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Association of genetic risk for rheumatoid arthritis with cognitive and psychiatric phenotypes across childhood and adolescence

Jones, Hannah J., Hubbard, Leon, Mitchell, Ruth E., Jones, Simon A., Williams, Nigel M., Zammit, Stanley and Hall, Jeremy 2019. Association of genetic risk for rheumatoid arthritis with cognitive and psychiatric phenotypes across childhood and adolescence. JAMA Network Open 2 (6) , e196118. 10.1001/jamanetworkopen.2019.6118

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Abstract

Importance The association of rheumatoid arthritis (RA) with cognitive and psychiatric phenotypes has been recognized. However, it is not known whether these phenotypes are a consequence of disease-related factors, such as pain, or reflect shared etiological factors. Objective To investigate whether genomic risk for RA is associated with cognitive and psychiatric symptoms in children and adolescents. Design, Setting, and Participants This cohort study analyzed data from 3296 to 5936 adolescents (depending on outcome) from the Avon Longitudinal Study of Parents and Children. Clinical and questionnaire data were collected periodically from September 6, 1990, with collection ongoing, and analyzed from August 21, 2017, to May 21, 2018. Exposures Polygenic risk scores (PRSs) for RA. Main Outcomes and Measures Measures of cognition (including IQ, working memory, verbal learning, processing speed, problem solving, selective attention, and attentional control) and psychopathology (including anxiety, depression, negative symptoms, psychotic experiences, attention-deficit/hyperactivity disorder, and hyperactive and inattentive symptoms) in childhood and adolescence. Results Polygenic risk scores for RA were generated for 7977 children and adolescents (3885 [48.7%] female). Of these 7977 participants, 9 (0.11%) had a known diagnosis of RA at age 22 years. Increased PRS for RA was associated with lower total IQ (β, −0.05; 95% CI, −0.07 to −0.02; P < .001), performance IQ (β, −0.03; 95% CI, −0.06 to −0.005; P = .02), and verbal IQ (β, −0.05; 95% CI, −0.08 to −0.02; P < .001) at age 8 years (mean [SD] age at measurement, 8.6 [0.3] years) and symptoms of hyperactivity and inattention from ages 4 to 16 years, with the strongest evidence of association at age 13 years (mean [SD] age at assessment, 13.2 [0.2] years). The odds ratio at this age per SD increase in PRS was 1.25 (95% CI, 1.12-1.39) (P < .001). There was little evidence of association between the RA PRS and other measures of cognition and psychopathology. Gene-based analyses indicated that polygenic signal for RA was enriched for immune pathways (q ≤ 0.05). No equivalent associations were seen for polygenic risk associated with inflammatory bowel disease or multiple sclerosis. Conclusions and Relevance These findings support an association between genetic risk for RA and neural phenotypes, suggesting that cognitive impairment in RA is not simply secondary to disease-related processes or treatment effects. These results may suggest that genetic susceptibility for RA might affect psychological well-being in early life and reinforce the emerging link between mental health and the immune system.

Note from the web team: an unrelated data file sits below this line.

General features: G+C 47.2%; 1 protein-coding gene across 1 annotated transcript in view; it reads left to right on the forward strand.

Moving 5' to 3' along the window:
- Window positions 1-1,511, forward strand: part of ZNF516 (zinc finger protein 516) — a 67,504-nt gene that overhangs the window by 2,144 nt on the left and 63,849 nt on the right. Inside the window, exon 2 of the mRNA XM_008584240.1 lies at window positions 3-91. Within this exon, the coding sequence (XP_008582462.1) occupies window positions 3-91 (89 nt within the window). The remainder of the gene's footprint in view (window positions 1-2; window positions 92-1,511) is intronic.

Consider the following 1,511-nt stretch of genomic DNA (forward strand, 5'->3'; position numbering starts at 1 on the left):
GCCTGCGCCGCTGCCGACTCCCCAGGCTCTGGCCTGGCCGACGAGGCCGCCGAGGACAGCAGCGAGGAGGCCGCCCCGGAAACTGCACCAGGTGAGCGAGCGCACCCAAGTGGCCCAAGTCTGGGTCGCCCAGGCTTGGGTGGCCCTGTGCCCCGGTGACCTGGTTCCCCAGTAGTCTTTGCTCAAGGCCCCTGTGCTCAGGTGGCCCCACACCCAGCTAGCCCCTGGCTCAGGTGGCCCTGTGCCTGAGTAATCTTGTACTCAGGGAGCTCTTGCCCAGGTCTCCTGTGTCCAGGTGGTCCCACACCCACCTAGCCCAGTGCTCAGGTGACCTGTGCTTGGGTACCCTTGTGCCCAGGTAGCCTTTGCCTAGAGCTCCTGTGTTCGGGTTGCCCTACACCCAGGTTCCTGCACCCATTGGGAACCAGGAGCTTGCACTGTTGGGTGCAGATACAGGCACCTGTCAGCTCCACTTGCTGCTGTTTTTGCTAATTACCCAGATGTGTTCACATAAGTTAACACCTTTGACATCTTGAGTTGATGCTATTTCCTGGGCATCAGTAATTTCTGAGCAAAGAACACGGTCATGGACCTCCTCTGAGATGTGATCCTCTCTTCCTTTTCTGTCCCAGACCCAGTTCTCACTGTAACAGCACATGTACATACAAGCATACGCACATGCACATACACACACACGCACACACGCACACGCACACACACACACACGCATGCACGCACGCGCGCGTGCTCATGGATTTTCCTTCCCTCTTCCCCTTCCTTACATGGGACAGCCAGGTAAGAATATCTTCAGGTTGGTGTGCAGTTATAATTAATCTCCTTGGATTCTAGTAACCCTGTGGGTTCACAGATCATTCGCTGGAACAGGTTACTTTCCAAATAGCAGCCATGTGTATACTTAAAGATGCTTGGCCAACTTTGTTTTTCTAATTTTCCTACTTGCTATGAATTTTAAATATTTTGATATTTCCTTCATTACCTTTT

Item Type: Article
Date Type: Publication
Status: Published
Schools: Medicine
MRC Centre for Neuropsychiatric Genetics and Genomics (CNGG)
Publisher: JAMA Network
ISSN: 2574-3805
Funders: Medical Research Council
Date of First Compliant Deposit: 24 June 2019
Date of Acceptance: 6 May 2019
Last Modified: 19 Jul 2019 08:07
URI: http://orca-mwe.cf.ac.uk/id/eprint/123686

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